My dad is an auto mechanic. Growing up I spent many days in his shop, learning how to change oil, use a grease gun, clean parts, and pay the bills.

I liked listening to the interaction between customers and the mechanics. There was one lesson I learned that has stayed with me.

Tell me the problem, not how you think I should fix it.

Meaning: the mechanics don’t want to hear your solution to your car’s problem. They want to hear what is wrong. They are the experts. Let them figure it out.

As I got into art and design, I’ve learned this is true in my line of work as well. It really applies to any type of feedback. The receiver benefits far more from hearing the what rather than the how. At the same time, the giver stands to learn something new.

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9 Comments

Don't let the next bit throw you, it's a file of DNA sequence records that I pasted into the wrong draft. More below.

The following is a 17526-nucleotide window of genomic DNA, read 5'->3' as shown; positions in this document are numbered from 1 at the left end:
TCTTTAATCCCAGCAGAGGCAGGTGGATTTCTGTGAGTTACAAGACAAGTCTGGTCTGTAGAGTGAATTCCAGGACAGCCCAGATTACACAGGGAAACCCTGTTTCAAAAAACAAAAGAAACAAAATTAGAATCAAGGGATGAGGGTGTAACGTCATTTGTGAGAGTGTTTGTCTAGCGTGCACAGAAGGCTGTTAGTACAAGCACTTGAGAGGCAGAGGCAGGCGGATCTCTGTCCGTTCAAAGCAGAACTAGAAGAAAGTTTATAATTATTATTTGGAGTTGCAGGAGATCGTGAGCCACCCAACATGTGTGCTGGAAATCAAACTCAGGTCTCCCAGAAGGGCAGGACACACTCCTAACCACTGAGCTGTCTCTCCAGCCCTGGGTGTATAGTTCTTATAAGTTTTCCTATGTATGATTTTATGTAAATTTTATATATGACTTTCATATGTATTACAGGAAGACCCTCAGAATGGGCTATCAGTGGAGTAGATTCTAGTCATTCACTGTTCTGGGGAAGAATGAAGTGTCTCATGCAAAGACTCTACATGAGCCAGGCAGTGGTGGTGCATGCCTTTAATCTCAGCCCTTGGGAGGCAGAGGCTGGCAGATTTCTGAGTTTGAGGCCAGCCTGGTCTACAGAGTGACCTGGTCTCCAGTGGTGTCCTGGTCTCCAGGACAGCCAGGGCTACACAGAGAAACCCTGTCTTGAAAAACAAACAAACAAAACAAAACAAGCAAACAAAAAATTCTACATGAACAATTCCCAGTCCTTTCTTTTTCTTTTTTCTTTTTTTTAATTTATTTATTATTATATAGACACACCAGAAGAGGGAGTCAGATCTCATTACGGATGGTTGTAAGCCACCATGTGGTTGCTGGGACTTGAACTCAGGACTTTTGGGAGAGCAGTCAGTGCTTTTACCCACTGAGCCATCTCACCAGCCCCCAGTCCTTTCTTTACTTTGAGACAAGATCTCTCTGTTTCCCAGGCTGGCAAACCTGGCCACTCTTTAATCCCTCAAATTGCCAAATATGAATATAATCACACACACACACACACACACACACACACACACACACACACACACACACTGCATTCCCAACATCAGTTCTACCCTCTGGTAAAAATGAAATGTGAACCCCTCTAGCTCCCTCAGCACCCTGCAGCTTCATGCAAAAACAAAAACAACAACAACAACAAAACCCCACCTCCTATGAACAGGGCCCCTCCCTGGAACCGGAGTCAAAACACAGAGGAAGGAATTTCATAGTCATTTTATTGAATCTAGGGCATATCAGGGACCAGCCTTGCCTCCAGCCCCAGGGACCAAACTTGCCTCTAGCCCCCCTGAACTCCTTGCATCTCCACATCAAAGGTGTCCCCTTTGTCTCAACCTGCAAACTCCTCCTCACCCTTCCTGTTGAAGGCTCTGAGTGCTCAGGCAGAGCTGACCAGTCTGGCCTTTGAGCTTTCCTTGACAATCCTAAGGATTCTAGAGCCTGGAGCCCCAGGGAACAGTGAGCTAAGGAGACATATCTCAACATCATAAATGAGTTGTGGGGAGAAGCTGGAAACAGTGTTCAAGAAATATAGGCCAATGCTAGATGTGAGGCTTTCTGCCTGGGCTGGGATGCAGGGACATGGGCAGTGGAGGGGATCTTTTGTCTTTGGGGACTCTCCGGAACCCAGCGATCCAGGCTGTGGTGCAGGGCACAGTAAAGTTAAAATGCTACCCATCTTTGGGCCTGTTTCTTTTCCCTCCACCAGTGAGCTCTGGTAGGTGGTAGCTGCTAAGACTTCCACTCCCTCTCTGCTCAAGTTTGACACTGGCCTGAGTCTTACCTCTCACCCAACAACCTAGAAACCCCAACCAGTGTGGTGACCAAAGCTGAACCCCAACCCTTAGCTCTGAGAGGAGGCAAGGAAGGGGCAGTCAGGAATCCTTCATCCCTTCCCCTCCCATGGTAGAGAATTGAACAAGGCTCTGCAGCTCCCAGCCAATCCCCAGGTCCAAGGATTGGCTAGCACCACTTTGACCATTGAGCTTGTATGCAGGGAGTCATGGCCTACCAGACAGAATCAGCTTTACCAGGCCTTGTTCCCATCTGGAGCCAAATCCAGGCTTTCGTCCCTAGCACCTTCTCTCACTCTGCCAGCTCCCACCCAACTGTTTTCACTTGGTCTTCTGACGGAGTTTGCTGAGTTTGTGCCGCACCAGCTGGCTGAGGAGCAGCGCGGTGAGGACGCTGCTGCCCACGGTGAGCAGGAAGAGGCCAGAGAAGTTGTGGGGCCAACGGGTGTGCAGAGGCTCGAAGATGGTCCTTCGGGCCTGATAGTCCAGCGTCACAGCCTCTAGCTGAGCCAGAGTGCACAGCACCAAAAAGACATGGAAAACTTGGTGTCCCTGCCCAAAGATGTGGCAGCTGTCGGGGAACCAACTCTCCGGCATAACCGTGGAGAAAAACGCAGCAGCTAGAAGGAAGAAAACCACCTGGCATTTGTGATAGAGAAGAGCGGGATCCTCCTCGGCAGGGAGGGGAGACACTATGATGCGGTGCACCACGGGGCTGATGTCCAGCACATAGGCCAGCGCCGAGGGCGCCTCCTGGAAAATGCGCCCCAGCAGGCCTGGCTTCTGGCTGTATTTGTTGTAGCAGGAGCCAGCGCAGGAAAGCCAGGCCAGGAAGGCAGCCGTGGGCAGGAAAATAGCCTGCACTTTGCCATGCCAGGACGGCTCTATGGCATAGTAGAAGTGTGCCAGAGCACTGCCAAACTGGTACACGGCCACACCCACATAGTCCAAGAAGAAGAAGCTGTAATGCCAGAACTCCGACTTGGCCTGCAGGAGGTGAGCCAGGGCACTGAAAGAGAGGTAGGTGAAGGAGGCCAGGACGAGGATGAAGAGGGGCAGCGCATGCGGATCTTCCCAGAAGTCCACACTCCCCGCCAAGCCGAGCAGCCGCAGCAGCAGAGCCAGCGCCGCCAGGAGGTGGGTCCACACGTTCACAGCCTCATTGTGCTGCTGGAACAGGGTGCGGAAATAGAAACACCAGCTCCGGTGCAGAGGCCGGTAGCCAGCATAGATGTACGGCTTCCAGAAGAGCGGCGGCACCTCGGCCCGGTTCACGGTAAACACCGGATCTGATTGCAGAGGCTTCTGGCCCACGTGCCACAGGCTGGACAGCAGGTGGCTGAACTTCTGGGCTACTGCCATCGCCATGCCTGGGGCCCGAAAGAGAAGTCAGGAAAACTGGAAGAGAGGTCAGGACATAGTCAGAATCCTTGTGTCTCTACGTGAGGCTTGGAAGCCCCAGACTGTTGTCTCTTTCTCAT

1. Hearing problems is the name of the game when working with clients. But in my professional experience I’ve never had to deal with people telling me how to fix something. That would be so frustrating! If they are telling you how to fix something, why would they come to you in the first place? : \

    1. It happens quite often when designing websites, at least in my past experience. You will hear “Can we use less blue?” instead of “This is looking a bit too corporate.” Thankfully, its a rather easy problem to solve. Instead of asking “tell me what you think” when you present a design, you can ask more direct questions like “does this convey the fun and quirky style you were going for?”

  2. This is a such a great way to put it. In the three years since you’ve written this post, I’ve seen it come up again and again (most noticeably, maybe, with Mike Monteiro and “Design’s Lost Generation”), so hopefully that means we’re finally starting to get it!

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